I sat facing that now familiar fire, used to its arbitrary crackles, having visited the group so often. They were my second family. I held a cup of chicken and vegetable soup in my wool-covered hands. We all held one, apart from Gabriel. His was empty, replaced to that now infamous blue backpack.
"We should call you Mary Poppins," Gabriel joked, as he reached for the backpack, "How much do you have in here?" I was still laughing from his reference to this fictional character, so it took me a while to reply,
"I pack very tightly," before snatching it from him and setting it down beside me in fake irritation. I scowled at him and he pulled a silly face; I was soon laughing again. My whole body was laughing, every limb twitched and spasmed and tingled, each with a mind of its own. Unable to control myself, I flopped into Gabriel. I looked up into his face, his eyes still that deepest blue that I could not comprehend. Then, to my horrific delight, I found I couldn't stop looking. The image of his face burned into my memory, striking and unforgettable. My heart leapt as I realised something else.
He hadn't stopped looking either.
I sat up a little straighter, still looking into his eyes. The world around us seemed to have blurred into oranges and blacks and greys. He put his arm around me and smiled, then pushed a lost lock of hair back to its place. He still kept his hand there, stroking my head. Something within me was being filled, a hole that had formed as metal crunched and flesh was pierced. I leant in towards him, my hands on his shoulders, his now moving to the back of my head. Our lips were about to brush when a sudden bolt of pain coursed through my veins.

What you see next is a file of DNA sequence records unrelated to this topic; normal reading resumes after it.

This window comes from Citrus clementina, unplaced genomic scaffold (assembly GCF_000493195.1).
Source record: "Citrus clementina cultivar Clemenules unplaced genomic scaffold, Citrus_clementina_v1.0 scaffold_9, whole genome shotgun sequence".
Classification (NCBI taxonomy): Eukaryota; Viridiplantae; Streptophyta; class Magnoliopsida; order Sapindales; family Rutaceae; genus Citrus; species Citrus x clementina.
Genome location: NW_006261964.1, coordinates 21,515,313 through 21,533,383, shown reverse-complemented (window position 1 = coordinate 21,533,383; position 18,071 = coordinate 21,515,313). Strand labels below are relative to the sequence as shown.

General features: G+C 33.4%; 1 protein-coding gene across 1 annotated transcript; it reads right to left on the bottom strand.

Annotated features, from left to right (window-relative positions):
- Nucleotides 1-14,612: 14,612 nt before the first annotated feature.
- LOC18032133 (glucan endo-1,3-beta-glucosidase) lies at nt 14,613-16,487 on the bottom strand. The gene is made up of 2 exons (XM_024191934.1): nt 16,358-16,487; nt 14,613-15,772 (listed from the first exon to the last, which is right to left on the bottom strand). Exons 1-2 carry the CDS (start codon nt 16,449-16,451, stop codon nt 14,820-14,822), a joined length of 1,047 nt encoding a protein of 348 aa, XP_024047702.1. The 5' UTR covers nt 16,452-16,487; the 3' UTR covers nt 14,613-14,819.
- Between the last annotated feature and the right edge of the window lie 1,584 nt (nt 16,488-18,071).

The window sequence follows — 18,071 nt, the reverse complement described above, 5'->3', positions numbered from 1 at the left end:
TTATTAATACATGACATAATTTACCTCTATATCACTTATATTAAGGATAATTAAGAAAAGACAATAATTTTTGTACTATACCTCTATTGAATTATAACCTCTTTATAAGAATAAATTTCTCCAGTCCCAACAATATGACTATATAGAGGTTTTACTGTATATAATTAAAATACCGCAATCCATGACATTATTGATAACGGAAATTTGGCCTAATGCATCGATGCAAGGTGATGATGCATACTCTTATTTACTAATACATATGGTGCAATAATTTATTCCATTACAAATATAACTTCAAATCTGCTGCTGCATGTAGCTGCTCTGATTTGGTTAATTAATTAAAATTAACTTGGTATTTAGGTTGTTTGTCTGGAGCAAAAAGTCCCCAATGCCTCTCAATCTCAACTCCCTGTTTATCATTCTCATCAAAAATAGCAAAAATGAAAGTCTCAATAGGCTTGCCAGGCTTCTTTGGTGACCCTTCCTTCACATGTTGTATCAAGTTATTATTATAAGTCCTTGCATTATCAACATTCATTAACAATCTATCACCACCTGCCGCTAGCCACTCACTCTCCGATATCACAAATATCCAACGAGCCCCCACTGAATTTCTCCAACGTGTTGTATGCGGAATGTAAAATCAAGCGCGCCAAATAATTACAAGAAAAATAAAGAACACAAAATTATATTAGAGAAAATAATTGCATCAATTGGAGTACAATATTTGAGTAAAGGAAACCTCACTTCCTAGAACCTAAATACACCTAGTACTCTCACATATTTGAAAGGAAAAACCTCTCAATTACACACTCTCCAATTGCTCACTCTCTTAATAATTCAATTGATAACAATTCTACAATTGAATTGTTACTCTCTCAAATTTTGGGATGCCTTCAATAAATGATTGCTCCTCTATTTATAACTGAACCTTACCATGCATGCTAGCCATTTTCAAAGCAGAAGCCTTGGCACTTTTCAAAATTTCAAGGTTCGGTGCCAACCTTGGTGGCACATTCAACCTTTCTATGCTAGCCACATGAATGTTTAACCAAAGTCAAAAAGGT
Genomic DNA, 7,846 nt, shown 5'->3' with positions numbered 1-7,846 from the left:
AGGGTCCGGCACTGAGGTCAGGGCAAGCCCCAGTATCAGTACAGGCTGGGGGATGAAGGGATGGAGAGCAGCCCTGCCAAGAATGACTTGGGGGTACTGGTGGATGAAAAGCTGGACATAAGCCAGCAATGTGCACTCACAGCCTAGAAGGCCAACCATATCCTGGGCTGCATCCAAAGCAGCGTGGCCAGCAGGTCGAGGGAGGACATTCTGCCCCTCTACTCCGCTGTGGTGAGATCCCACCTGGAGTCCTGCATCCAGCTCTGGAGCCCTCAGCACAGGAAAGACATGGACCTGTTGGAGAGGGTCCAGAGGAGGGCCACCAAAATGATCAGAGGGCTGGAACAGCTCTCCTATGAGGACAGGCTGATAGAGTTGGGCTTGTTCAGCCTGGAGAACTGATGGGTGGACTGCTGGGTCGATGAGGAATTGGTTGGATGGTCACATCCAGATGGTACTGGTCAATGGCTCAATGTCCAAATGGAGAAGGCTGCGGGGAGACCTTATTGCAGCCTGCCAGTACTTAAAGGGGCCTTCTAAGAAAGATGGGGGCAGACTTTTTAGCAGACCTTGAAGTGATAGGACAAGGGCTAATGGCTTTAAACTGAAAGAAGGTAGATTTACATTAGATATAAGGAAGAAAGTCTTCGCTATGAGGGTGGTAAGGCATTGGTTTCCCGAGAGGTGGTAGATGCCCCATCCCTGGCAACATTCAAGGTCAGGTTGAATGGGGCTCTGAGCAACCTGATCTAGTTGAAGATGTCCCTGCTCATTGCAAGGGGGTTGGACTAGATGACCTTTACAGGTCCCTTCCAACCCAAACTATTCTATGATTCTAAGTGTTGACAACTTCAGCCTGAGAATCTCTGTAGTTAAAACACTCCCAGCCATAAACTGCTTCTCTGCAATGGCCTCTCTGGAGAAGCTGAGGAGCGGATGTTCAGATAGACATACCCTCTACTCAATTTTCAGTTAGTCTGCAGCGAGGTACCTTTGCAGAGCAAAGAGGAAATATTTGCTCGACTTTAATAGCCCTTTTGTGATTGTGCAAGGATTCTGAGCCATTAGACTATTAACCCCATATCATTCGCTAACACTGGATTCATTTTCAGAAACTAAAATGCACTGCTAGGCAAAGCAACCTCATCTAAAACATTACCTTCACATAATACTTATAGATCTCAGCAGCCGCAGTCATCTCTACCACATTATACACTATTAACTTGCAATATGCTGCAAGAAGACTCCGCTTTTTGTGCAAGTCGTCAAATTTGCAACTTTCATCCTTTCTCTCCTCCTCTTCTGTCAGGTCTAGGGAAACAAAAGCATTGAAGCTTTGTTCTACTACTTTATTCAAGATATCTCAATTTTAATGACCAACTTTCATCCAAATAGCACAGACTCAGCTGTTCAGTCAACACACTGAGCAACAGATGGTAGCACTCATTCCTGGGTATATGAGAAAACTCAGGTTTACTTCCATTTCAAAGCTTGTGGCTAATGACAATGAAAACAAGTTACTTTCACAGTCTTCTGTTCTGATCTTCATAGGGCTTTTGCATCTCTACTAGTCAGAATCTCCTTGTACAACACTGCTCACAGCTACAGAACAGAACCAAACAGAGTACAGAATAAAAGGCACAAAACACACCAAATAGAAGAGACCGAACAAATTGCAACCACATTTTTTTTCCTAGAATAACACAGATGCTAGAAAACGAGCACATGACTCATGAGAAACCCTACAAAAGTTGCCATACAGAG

"Ayla, I'm so sorry, I shouldn't have rushed-"
"It's not your fault, Gabriel," I began quietly, "I was kicked in the head two weeks ago."
Gabriel held me closer.
"Why can people not accept others for who they are? Why is there always a code, certain criteria, for deserving respect?" His voice had angry tones.
"I don't know." I whimpered, tears tumbling down my cheek. Gabriel wiped them away.
"I think I know why," he said.
"I think they're jealous."
"Jealous? Of me?"
"Yes, jealous of your intellect, compassion and ambition."
I looked up again, the tears gone, and we began the journey to our healing together with a kiss that made me tremble and yet more tears fall out of my eyes. They were tears of joy. A fanfare of whistles soon emanated from the others, but they were well meaning.
Gabriel had become my guardian. Now I had to find a way to be near him at school.
A chat with my headmaster was next on the agenda. That is, after a long sleep filled with wonderful dreams.